At 01:10 PM 2/21/2002 +1100, Ian Wilson wrote:
>There are a few workarounds.  The one that I think is most documentable 
>but sometimes subject to Gerbering issues is the Lomax Virtual Short.

Note that Lomax himself now considers as at least equally satisfactory the 
use of mech layer shorts merged in the gerbers through CAM Manager 
definitions (which can be named, helping with documentation for future 
generations), the shorts being part of a special jumper component, just as 
with the virtual short.

Note that Schematic control of the short is a very important part of any 
solution. Schemes which do not automatically create and separate nets 
except at one point, the visible and controllable short between nets, do 
not satisfy this criterion; specifically this would be an argument against 
the modification of split planes as some have used.

>Basic method: make a really small gap between two small pads (0.1 mil), 
>give each pad a name and then create a special clearance design rule to 
>allow such a small gap between these pads.  Issues to watch for are gerber 
>rounding and aperture matching.  So set a tight apt matching tolerance and 
>set gerber to include more than the standard 3 decimal figures.

It is best if the pads in question are part of a jumper which appears on 
the schematic; the whole process becomes automatic at that point. Want a 
single-point ground? Put a single-point ground jumper on the schematic. 
With the virtual short you will need to set a design rule allowing the pads 
of that component to be so close to each other; with the mech layer 
solution, you still need to set up a special gerber definition and, 
preferably, to name the mech layer or layers used appropriately.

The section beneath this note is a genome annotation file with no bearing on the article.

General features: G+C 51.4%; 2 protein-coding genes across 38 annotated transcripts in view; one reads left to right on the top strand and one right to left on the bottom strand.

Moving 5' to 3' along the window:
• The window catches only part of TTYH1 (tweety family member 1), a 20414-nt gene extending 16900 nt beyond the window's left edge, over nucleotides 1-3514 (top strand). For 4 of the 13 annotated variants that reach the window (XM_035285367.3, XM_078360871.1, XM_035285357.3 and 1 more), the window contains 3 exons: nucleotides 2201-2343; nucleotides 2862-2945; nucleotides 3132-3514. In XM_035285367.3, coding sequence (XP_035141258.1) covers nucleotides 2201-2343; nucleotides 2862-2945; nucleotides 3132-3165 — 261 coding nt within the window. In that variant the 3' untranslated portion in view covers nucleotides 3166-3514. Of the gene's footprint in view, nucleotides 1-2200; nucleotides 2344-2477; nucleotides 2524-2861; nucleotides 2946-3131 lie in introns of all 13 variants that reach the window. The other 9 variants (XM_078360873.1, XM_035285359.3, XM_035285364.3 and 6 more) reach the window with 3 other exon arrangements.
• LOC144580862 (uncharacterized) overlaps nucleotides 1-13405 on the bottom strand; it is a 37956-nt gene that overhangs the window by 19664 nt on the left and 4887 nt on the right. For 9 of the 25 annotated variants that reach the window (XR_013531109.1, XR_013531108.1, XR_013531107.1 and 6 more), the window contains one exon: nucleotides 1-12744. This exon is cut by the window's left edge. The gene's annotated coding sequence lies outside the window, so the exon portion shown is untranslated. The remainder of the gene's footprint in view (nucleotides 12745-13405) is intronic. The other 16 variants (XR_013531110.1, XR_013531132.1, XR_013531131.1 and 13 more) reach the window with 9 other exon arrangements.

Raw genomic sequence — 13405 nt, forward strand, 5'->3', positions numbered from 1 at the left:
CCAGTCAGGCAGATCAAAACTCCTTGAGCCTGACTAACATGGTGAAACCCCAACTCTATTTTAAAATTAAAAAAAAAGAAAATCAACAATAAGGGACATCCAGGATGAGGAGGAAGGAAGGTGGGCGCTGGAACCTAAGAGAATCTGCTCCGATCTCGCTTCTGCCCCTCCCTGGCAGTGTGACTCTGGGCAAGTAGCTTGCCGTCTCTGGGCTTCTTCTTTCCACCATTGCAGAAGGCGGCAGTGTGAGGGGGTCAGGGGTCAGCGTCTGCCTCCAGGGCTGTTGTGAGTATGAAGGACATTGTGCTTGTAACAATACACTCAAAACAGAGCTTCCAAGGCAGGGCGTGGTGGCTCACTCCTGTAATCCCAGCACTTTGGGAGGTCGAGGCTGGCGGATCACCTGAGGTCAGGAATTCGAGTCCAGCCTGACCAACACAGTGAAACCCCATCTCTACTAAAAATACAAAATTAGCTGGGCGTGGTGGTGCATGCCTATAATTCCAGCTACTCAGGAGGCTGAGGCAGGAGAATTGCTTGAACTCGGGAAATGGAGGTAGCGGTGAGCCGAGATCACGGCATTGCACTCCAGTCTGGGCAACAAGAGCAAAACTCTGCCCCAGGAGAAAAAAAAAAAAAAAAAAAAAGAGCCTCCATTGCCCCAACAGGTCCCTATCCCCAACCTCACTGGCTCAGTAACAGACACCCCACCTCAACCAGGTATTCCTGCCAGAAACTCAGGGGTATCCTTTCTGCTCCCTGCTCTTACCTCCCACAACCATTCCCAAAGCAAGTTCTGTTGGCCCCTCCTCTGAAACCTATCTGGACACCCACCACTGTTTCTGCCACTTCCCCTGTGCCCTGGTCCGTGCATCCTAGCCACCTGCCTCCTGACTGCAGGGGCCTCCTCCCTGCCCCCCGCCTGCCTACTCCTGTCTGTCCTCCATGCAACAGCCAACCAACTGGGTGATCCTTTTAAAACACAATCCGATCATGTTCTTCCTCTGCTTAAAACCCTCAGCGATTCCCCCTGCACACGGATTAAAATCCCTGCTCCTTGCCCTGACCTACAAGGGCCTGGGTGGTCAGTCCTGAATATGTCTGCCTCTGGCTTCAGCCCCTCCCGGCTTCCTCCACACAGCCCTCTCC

The gap should be smaller than 0.1 mil in my opinion. I've used 0.002 or 
0.004 mil. Protel can get a little flaky in the sub-mil region, so one may 
need to experiment (examples have been given in the past of sizes and 
definitions known to work).

PCAD has tienet polygons. I consider that solution, as far as I understand 
it, as inferior to either of the workarounds we have at present.

I've described in the past various alternatives, I think, as to how Protel 
could make this a directly accessible feature, instead of merely a 
workaround. Instead of going down that road again, I'll just state what I 
consider desireable.

I want to place a symbol on a schematic; it may have any number of pins, 
and these pins will be kept separate for netlist generation. However, the 
footprint which is associated with this symbol may have pads which are 
shorted together without creating any DRC error.

This, I think, would actually be quite simple to implement, it is really 
only a little jiggering with the DRC routines. Perhaps the routines would 
recognize something about the name of the symbol, in the type field 
perhaps, since that is fixed to be generated from the symbol name, which 
allows shorts between the nets of the pads to take place within the pad 
areas, whether by the pads themselves shorting or by track connected to the 
pads (provided that they only short within the pad area, not anywhere 
else). No special rule should be needed, because it is extra work to create 
such a rule and errors may take place during that. More than one name 
should be possible for this symbol, so perhaps the name would have a 
controlled prefix, such as PCBSHORT.

Protel support is distinct from Protel engineering. While we would wish 
that support personnel would read and be familiar with this list, I don't 
think that they are at this time. I might be wrong about that, at least 
with regard to some. I've many times said that it is completely natural and 
to be expected that this list can provide better support than Protel; I 
would suggest, in fact, that Protel abandon much of its direct support and 
direct the funds freed up by this to software maintenance and development. 
Basically, issues that were not resolved quickly on this list would then be 
referred to support personnel, who would be very closely connected to 

This list generally answers questions more quickly than Protel support 
could possibly manage unless they were to throw a *lot* of money into the 
effort. And that would be silly.

Abdulrahman Lomax
Easthampton, Massachusetts USA

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